Another thing you might do with your local metagame is pin down the playstyles of its main competitors. If you can expect to play against a handful of players because they always make it to the top tables, why not observe their patterns of play? Knowing that one of your biggest opponents likes to stick to the same deck for as long as possible gives you a HUGE edge in any tournament they show up to.
I’m a social skills coach by profession, so I normally advise against stereotyping. Not so in this regard though! Here are a few patterns of playstyle exhibited by many players:
These are just a few of the typical playstyles that players exhibit. Of course, this just scratches the surface. Some players favor certain types of decks (speed, heal, tank, etc.) while some players favor certain Pokémon. Some players like to play with Stage 2’s while others prefer decks centered around Basics. Again, it takes some detective work on your part, so get cracking!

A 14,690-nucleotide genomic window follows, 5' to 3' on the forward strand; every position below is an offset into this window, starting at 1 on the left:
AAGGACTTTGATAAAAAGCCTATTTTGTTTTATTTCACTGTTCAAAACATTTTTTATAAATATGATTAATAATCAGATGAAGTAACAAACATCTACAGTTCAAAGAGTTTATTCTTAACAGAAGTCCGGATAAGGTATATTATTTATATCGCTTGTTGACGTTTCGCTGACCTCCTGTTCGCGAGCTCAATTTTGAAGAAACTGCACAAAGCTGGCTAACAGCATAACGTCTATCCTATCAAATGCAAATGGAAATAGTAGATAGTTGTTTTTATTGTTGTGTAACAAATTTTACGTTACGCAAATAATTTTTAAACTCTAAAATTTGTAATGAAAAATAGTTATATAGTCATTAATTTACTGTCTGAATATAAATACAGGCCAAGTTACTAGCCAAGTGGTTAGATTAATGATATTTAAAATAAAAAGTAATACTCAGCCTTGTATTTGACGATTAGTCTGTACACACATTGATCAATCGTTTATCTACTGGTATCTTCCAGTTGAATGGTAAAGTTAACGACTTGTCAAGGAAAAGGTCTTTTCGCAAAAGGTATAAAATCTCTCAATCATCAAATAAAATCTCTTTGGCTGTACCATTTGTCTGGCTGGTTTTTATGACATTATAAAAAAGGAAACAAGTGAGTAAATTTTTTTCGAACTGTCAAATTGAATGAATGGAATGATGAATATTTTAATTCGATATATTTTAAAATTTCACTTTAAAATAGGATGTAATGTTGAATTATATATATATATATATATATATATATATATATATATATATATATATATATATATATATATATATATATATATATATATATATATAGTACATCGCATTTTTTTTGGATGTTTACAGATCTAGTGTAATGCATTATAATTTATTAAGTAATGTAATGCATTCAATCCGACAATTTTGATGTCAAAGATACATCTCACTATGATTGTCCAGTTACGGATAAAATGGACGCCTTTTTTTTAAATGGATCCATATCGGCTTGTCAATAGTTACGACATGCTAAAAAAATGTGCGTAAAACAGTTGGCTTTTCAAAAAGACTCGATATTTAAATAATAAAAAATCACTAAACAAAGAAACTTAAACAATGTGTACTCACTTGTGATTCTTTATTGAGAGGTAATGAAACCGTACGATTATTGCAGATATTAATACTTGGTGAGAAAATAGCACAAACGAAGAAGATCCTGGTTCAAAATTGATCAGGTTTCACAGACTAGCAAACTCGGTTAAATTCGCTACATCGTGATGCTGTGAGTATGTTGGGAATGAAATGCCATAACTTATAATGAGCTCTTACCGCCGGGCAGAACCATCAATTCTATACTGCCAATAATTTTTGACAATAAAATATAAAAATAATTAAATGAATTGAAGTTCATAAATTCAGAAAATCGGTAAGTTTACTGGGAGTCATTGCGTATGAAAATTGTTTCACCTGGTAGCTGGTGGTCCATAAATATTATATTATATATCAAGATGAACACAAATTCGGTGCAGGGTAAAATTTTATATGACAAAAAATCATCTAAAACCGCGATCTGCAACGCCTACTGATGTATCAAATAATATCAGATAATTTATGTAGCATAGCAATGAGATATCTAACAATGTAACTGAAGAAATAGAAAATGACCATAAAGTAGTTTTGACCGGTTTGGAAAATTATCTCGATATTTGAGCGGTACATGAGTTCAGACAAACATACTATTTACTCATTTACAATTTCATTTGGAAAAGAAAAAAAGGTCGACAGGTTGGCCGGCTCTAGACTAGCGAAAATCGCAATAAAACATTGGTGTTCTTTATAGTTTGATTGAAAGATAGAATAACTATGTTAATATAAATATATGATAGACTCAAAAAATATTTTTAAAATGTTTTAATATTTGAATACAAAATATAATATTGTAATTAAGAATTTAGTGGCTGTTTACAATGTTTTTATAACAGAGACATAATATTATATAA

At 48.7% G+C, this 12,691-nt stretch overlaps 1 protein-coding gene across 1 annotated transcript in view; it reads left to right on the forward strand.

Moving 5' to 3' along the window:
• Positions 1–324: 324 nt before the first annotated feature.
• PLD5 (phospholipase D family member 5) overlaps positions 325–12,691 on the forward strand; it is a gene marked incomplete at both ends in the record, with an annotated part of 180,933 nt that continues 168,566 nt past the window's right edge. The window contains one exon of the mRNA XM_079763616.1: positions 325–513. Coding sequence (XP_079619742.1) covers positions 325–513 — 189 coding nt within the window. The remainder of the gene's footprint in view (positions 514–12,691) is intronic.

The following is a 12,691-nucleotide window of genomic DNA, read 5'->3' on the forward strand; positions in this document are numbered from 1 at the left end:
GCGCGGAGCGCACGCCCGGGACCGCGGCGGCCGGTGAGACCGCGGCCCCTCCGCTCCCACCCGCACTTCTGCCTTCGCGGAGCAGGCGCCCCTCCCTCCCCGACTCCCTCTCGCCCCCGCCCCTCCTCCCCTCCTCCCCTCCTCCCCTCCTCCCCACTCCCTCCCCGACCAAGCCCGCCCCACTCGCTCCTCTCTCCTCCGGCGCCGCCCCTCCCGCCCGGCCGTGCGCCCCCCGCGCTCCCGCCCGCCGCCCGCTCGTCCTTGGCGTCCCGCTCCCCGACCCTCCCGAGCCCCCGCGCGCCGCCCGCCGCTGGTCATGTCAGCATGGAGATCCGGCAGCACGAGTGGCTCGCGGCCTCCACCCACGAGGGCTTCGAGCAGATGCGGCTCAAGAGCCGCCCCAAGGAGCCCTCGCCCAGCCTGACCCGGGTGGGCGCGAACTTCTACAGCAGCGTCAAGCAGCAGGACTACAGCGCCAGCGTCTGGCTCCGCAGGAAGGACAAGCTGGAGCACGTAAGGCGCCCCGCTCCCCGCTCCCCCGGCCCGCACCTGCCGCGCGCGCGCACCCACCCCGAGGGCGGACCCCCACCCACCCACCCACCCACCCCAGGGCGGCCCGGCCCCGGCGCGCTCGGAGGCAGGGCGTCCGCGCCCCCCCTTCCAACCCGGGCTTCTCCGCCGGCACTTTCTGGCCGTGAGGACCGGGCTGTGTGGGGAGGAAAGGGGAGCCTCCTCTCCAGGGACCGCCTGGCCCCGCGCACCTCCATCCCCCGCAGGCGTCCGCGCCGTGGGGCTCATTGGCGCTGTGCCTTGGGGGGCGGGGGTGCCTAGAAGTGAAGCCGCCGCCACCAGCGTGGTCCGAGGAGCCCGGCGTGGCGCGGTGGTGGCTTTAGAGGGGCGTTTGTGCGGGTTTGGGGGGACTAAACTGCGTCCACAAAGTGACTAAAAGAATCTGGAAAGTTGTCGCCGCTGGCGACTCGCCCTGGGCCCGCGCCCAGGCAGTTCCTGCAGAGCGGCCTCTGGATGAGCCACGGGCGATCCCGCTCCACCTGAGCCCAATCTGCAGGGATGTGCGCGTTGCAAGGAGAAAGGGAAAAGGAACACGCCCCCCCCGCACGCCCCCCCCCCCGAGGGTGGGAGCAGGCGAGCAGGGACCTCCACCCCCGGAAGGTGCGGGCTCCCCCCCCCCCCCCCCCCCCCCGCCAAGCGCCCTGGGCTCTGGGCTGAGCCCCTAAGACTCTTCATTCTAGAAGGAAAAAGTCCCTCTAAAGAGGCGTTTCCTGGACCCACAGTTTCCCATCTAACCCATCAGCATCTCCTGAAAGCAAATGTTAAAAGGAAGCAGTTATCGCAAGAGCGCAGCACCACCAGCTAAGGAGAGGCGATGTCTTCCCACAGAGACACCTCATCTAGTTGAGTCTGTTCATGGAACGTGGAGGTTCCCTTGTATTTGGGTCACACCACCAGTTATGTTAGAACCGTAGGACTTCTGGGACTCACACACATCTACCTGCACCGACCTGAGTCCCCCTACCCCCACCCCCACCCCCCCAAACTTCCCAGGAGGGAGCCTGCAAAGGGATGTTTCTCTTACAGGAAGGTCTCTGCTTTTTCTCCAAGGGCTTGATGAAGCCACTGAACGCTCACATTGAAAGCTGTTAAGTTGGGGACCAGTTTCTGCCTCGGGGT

Essentially, most of what I’ve discussed up to now has been a sort of “framing” of the metagame. We can talk about how a general metagame has a rock-paper-scissors feel to it, but that concept breaks down at the localized level. In other words, who cares if Deck A, Deck B, and Deck C are the popular three if everyone in your area is playing Deck D? In order to account for this, and piece everything together, let’s take a general look at the “layers” of the metagame.